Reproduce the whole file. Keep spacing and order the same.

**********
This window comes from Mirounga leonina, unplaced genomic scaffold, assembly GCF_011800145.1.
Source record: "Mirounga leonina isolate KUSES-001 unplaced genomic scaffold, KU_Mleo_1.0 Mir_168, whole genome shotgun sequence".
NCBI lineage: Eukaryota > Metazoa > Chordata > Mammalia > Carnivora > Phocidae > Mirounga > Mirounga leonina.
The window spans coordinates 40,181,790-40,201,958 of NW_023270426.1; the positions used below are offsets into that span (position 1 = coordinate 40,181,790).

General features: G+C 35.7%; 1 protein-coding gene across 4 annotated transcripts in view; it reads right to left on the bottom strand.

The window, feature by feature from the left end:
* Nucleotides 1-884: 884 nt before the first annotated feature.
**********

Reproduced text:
This window comes from Mirounga leonina, unplaced genomic scaffold, assembly GCF_011800145.1.
Source record: "Mirounga leonina isolate KUSES-001 unplaced genomic scaffold, KU_Mleo_1.0 Mir_168, whole genome shotgun sequence".
NCBI lineage: Eukaryota > Metazoa > Chordata > Mammalia > Carnivora > Phocidae > Mirounga > Mirounga leonina.
The window spans coordinates 40,181,790-40,201,958 of NW_023270426.1; the positions used below are offsets into that span (position 1 = coordinate 40,181,790).

General features: G+C 35.7%; 1 protein-coding gene across 4 annotated transcripts in view; it reads right to left on the bottom strand.

The window, feature by feature from the left end:
* Nucleotides 1-884: 884 nt before the first annotated feature.